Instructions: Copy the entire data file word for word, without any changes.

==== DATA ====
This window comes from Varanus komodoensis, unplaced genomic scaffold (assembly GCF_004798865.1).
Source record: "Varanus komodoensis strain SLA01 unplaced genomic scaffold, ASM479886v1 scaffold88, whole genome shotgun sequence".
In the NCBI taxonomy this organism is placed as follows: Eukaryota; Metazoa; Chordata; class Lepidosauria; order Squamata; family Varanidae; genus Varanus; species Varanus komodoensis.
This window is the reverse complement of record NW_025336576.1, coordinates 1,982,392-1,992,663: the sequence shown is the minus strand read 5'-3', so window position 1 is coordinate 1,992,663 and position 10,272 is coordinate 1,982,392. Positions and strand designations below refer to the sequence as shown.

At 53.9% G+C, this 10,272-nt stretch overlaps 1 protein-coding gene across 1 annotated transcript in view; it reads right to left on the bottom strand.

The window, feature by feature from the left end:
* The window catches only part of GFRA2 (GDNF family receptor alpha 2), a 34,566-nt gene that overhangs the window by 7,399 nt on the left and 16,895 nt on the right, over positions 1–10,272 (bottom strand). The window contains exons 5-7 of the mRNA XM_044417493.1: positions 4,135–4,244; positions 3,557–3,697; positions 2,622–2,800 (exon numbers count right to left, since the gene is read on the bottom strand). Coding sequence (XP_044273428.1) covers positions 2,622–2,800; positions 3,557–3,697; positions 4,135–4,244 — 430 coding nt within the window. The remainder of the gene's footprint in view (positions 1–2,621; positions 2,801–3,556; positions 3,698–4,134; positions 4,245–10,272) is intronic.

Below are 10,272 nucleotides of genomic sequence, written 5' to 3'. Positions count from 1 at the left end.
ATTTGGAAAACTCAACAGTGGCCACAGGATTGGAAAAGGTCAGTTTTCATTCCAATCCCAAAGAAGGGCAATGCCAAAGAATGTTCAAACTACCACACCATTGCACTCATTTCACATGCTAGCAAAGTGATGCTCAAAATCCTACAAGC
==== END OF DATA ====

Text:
This window comes from Varanus komodoensis, unplaced genomic scaffold (assembly GCF_004798865.1).
Source record: "Varanus komodoensis strain SLA01 unplaced genomic scaffold, ASM479886v1 scaffold88, whole genome shotgun sequence".
In the NCBI taxonomy this organism is placed as follows: Eukaryota; Metazoa; Chordata; class Lepidosauria; order Squamata; family Varanidae; genus Varanus; species Varanus komodoensis.
This window is the reverse complement of record NW_025336576.1, coordinates 1,982,392-1,992,663: the sequence shown is the minus strand read 5'-3', so window position 1 is coordinate 1,992,663 and position 10,272 is coordinate 1,982,392. Positions and strand designations below refer to the sequence as shown.

At 53.9% G+C, this 10,272-nt stretch overlaps 1 protein-coding gene across 1 annotated transcript in view; it reads right to left on the bottom strand.

The window, feature by feature from the left end:
* The window catches only part of GFRA2 (GDNF family receptor alpha 2), a 34,566-nt gene that overhangs the window by 7,399 nt on the left and 16,895 nt on the right, over positions 1–10,272 (bottom strand). The window contains exons 5-7 of the mRNA XM_044417493.1: positions 4,135–4,244; positions 3,557–3,697; positions 2,622–2,800 (exon numbers count right to left, since the gene is read on the bottom strand). Coding sequence (XP_044273428.1) covers positions 2,622–2,800; positions 3,557–3,697; positions 4,135–4,244 — 430 coding nt within the window. The remainder of the gene's footprint in view (positions 1–2,621; positions 2,801–3,556; positions 3,698–4,134; positions 4,245–10,272) is intronic.

Below are 10,272 nucleotides of genomic sequence, written 5' to 3'. Positions count from 1 at the left end.
ATTTGGAAAACTCAACAGTGGCCACAGGATTGGAAAAGGTCAGTTTTCATTCCAATCCCAAAGAAGGGCAATGCCAAAGAATGTTCAAACTACCACACCATTGCACTCATTTCACATGCTAGCAAAGTGATGCTCAAAATCCTACAAGC